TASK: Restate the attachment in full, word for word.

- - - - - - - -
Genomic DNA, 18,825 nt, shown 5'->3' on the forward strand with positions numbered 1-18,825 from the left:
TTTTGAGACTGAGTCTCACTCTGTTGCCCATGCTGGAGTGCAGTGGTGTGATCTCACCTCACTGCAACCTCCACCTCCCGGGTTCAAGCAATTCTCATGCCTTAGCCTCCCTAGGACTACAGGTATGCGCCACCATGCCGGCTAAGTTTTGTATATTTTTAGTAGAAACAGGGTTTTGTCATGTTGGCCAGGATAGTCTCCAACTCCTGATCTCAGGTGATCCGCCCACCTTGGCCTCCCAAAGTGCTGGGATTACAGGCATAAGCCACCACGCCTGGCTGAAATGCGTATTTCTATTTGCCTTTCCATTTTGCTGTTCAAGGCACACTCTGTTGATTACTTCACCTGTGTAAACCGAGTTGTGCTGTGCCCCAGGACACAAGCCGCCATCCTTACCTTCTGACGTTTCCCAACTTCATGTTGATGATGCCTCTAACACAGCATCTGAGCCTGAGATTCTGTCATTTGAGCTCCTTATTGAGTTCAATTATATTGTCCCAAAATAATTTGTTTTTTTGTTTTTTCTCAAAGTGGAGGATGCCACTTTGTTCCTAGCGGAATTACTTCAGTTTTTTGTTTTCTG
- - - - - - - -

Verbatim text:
Genomic DNA, 18,825 nt, shown 5'->3' on the forward strand with positions numbered 1-18,825 from the left:
TTTTGAGACTGAGTCTCACTCTGTTGCCCATGCTGGAGTGCAGTGGTGTGATCTCACCTCACTGCAACCTCCACCTCCCGGGTTCAAGCAATTCTCATGCCTTAGCCTCCCTAGGACTACAGGTATGCGCCACCATGCCGGCTAAGTTTTGTATATTTTTAGTAGAAACAGGGTTTTGTCATGTTGGCCAGGATAGTCTCCAACTCCTGATCTCAGGTGATCCGCCCACCTTGGCCTCCCAAAGTGCTGGGATTACAGGCATAAGCCACCACGCCTGGCTGAAATGCGTATTTCTATTTGCCTTTCCATTTTGCTGTTCAAGGCACACTCTGTTGATTACTTCACCTGTGTAAACCGAGTTGTGCTGTGCCCCAGGACACAAGCCGCCATCCTTACCTTCTGACGTTTCCCAACTTCATGTTGATGATGCCTCTAACACAGCATCTGAGCCTGAGATTCTGTCATTTGAGCTCCTTATTGAGTTCAATTATATTGTCCCAAAATAATTTGTTTTTTTGTTTTTTCTCAAAGTGGAGGATGCCACTTTGTTCCTAGCGGAATTACTTCAGTTTTTTGTTTTCTG